This lasso loop hike in the McDowell Sonoran Preserve in northeast Scottsdale has a nice balance of physical exertion and expansive views of the McDowell mountain range. From the new Gateway access parking area, go 0.4 miles over the bridge until you see the amphitheater on your left. I prefer to travel clockwise from this point to have views of the McDowell ridgeline as I climb to the saddle. It's 1.7 miles to the saddle going clockwise and 1.9 miles heading counter-clockwise from this point. From the amphitheater you can also take a 0.5 mile diversion on the Interpretive trail or make a short 0.3 loop on the Saguaro loop trail before you start the Gateway loop. The Interpretive trail is paved and has several seating areas and will open officially September 2009 with numbered stops explaining features of the desert flora and fauna.
Traveling clockwise on the loop you encounter cholla, barrel, and saguaro cactus with views of Tom's Thumb in the distance as you climb towards Windgate Pass. At 0.2 miles, you intersect with Horseshoe Trail (see below). At 1.2 miles, turn right
to reach Gateway Saddle climbing another 0.5 miles to the highest point of the loop at 2378 feet.
As you cross Gateway Saddle, Thompson Peak
pops into view and the McDowell pit mines are visible. Continuing down in elevation off the saddle, Bell Pass is to the left and Camelback Mountain and Phoenix Mountains straight ahead. At 0.8 miles down from the saddle high point, stay right on Gateway Loop while Bell Pass trail
begins to the left. Another 0.2 miles finds the Paradise trail
junction on the left, but stay straight and in 0.5 miles you will see an old fence. From the fence, it's 0.6 miles to the right bringing you back to the Access center or it's 0.7 miles to the left using the Crossover trail to the small Bell/104th St parking area (see alternate entry point info below).
If you're interested in the ranching history of the area, from the old fence
go left to see the ranching ruins
. This stone building was part of the Lower Ranch of the Brown family's D.C. Ranch, which at its peak had more than 4000 head of cattle on 44,000 acres. In 1885 Dr. W. B. Crosby purchased the land and registered the brand "DC" ("D"octor "C"rosby), and later various members of the Brown family raised cattle on the land from 1919 to 1966 when it was split up and eventually bought by developers.*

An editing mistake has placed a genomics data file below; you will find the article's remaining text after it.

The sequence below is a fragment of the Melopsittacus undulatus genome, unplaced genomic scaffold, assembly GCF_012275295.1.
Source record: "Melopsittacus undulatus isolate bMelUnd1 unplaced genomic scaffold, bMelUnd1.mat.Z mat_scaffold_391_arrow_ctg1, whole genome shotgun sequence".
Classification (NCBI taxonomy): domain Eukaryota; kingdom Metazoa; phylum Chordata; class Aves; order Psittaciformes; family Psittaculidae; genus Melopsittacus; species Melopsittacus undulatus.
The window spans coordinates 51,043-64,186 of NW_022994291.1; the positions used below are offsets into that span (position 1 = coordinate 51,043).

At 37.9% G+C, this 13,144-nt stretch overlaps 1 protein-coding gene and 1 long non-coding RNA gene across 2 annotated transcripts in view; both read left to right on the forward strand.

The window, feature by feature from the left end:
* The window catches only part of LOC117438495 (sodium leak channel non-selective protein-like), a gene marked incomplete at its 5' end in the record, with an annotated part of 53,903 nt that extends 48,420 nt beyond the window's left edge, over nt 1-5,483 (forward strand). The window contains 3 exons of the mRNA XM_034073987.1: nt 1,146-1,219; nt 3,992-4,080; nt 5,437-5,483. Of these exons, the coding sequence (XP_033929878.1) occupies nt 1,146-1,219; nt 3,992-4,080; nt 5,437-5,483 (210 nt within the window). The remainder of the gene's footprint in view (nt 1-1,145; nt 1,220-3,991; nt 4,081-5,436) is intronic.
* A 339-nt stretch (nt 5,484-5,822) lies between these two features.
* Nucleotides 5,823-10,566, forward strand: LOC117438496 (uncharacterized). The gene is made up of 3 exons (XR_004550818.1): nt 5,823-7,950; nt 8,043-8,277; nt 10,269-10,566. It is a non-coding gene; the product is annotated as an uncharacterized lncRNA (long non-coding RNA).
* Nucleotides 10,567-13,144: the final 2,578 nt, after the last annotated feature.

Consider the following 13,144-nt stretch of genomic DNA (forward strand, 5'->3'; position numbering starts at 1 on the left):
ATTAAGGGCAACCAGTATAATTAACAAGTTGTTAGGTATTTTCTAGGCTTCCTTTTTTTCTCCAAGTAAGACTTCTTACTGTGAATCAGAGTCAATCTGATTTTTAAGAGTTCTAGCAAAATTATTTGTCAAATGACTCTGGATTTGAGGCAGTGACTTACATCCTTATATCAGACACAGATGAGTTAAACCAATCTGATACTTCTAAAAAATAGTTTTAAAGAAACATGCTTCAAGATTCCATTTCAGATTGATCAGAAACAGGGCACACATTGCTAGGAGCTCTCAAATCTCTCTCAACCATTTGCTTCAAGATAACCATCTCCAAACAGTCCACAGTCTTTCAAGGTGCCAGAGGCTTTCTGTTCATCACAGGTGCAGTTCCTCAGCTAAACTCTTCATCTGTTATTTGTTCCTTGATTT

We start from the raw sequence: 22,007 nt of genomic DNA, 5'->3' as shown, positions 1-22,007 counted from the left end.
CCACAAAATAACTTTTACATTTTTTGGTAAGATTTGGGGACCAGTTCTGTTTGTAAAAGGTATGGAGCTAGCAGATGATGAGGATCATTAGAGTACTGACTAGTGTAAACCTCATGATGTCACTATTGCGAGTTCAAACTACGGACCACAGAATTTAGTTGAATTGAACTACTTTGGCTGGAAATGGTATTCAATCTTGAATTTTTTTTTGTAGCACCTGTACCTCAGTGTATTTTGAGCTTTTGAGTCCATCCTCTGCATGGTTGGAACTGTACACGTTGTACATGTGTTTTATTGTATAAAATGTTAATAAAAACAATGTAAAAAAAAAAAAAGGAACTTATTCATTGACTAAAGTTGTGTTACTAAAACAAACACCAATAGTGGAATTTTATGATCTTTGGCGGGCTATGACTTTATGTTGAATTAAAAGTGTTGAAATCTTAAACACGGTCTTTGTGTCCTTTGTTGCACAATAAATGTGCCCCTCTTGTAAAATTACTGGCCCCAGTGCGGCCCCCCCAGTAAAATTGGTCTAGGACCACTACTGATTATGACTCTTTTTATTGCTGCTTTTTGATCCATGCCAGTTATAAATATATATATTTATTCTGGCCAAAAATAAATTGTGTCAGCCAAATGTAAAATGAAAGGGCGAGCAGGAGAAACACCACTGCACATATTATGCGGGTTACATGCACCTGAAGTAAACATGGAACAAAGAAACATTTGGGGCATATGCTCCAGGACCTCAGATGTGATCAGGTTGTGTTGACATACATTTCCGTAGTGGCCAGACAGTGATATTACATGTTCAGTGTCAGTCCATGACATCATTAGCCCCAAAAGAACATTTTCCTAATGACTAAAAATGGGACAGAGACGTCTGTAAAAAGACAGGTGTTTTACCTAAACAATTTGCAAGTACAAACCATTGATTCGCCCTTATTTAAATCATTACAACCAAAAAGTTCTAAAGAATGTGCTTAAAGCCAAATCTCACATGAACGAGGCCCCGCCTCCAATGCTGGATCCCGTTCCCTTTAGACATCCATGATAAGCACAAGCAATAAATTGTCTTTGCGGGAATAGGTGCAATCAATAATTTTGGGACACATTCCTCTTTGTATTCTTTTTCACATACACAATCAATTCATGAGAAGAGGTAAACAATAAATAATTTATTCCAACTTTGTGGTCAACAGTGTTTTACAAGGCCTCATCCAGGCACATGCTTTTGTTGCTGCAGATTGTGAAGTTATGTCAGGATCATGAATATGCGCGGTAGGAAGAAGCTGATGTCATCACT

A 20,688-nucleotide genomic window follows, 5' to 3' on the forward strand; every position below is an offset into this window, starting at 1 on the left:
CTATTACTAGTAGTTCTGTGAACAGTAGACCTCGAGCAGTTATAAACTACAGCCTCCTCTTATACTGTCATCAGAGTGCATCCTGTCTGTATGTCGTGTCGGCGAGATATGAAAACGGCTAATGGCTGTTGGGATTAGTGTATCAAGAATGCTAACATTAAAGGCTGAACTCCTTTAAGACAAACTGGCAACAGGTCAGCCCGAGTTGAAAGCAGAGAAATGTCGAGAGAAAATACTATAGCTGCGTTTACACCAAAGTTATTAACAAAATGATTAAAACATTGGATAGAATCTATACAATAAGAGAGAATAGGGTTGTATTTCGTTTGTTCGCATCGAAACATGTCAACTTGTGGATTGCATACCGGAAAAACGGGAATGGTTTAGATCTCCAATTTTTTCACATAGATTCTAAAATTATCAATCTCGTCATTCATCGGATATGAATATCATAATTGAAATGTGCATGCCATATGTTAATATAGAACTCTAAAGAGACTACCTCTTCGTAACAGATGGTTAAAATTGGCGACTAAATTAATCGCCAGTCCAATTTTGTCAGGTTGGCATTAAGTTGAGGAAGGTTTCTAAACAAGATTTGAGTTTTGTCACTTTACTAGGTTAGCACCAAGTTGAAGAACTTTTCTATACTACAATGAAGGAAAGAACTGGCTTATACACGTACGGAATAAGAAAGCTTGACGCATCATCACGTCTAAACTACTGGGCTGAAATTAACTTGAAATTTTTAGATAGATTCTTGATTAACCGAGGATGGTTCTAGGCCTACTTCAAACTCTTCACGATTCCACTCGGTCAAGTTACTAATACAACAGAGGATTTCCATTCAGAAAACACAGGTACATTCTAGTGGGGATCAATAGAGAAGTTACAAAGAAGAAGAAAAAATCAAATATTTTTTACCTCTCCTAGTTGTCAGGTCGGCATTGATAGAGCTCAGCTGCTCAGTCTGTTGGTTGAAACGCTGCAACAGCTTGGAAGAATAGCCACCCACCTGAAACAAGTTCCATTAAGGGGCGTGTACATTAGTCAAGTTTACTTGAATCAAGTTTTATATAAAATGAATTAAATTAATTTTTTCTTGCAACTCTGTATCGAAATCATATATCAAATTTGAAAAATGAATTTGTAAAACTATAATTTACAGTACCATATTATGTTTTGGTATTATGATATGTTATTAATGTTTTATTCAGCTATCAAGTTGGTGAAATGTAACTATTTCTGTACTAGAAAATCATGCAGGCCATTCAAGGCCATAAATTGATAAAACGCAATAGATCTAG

Two alternate entry points to Gateway Loop Trail:
With 200 parking spaces at the Gateway Access area (opened May 2, 2009), most people will start the Gateway Loop trail from this point; however, there are two other nearby entry points.
1. Park at the health club at Union Hills and Thompson Peak Parkway in the southeast corner of the parking lot. The Horseshoe trail is visible from this corner and is 0.7 miles to the intersection with Gateway Loop.
2. From the small 12-car-parking area at Bell/104th Street, follow the signs to the Gateway loop by way of the 104th Street trail (0.8 miles to hit the loop) or take a right onto the Levee trail and use the 0.2 mile Crossover trail (0.7 miles to hit the loop).
The mileage and elevation gain will vary depending on where you park and enter the loop.
|Parking Location||Elevation||Round Trip Mileage|
|Gateway access center||1791||4.4 from bridge|
|Bell/104th St. small lot||1680||5.2|
|Health Club Union Hills||1671||5.0|
* History of DC Ranch from Nancy Lucas: Google "Nancy Lucas Scenic Drive DC Ranch" for more information.
Page originally posted 2008-01-06, revised on 2009-05-09 due to access changes.
If a gate is closed upon arrival, leave it closed after you go through. If it is open, leave it open. Leaving a closed gate open may put cattle in danger. Closing an open gate may cut them off from water. Please be respectful, leave gates as found.